NY Times Takes a Look at Humboldt Growers Vs Corporate Farms in the Desert
From the desert to the land of towering redwood trees, from small farmers to corporate greenhouses lining the landscape, the today’s NY Times takes a quick look at the possible future of marijuana growing in California.
In their article, the Triangle’s Patrick Murphy of Emerald Family Farms speaks up for the non-corporate grower. His organization represents farmers who are banding together to sell their product in ways that can be competitive against big canna-businesses. He argues that some cannabis consumers will want to support the small farmer. He says, “In California, especially in Humboldt, we have a code of conduct: Respect the land and respect the people,” he said. “I don’t want that culture to be replaced by guys in $5,000 suits.”
Contrasted with the Triangle’s growers is the vision offered by the Mayor Richard Kerr of Adelanto, a city located in the desert not far from Los Angeles. It averages 5.5 inches of rain annually. The article states,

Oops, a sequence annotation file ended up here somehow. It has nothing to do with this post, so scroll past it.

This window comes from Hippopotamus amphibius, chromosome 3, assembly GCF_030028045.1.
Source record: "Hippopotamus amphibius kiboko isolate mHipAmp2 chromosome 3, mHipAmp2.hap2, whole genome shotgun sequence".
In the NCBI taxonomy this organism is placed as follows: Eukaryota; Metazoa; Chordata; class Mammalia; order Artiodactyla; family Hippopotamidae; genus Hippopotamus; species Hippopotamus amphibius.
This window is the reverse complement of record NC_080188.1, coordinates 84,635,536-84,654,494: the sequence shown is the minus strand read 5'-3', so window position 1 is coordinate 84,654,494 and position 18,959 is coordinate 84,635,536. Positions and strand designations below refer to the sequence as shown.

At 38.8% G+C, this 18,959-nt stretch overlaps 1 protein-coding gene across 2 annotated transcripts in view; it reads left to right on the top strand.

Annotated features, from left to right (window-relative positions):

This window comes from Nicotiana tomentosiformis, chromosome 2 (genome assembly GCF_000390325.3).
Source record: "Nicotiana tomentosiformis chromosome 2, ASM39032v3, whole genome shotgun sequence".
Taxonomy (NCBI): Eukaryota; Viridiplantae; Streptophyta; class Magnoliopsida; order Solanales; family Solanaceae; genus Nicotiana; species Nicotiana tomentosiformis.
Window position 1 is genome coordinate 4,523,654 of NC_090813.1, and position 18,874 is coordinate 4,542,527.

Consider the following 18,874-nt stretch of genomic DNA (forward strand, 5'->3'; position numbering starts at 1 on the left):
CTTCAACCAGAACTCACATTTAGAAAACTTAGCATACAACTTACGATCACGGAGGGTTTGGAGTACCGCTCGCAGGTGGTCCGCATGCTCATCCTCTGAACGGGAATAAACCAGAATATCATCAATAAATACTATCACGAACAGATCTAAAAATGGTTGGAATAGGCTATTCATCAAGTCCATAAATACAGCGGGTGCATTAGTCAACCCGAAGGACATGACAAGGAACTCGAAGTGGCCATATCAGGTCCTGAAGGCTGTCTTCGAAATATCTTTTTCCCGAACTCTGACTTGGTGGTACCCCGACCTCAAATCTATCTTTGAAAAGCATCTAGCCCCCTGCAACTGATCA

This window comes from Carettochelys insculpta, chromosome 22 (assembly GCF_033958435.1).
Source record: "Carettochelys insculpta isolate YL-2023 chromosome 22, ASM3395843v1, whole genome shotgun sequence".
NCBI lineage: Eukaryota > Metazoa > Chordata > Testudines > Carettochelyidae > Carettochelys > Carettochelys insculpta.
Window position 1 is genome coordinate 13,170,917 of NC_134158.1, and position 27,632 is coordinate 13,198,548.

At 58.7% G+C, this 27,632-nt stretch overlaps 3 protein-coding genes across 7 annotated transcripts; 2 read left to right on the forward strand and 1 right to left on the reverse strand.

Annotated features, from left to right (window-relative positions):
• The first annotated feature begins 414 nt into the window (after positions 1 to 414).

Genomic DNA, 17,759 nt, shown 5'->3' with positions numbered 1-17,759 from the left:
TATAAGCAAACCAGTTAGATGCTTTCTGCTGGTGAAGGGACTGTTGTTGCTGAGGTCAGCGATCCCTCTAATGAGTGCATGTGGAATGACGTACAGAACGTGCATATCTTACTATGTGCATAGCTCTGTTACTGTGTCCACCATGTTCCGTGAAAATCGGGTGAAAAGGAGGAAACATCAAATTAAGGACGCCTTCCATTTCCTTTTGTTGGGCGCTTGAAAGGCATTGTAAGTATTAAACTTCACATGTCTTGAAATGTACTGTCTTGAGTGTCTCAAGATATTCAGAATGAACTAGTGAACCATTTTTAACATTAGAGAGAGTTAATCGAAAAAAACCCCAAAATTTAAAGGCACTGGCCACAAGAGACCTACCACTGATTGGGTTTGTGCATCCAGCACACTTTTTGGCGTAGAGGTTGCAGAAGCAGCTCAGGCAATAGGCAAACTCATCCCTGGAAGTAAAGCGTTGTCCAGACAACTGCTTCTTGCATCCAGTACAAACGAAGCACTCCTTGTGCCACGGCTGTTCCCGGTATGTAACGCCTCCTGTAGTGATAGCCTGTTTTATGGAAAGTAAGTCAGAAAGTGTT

Given the state’s ongoing drought, farmers have already begun marketing themselves as environmentally friendly, despite all the electricity required to grow marijuana indoors.
“They all have irrigation systems, where the water goes down into the soil and they can recycle it,” Mr. Kerr said. “We’re trying to stay on the green side of things here.”
It’s hard however to imagine the water needed to grow cannabis being available in environmentally sound ways in the deserts of Southern California.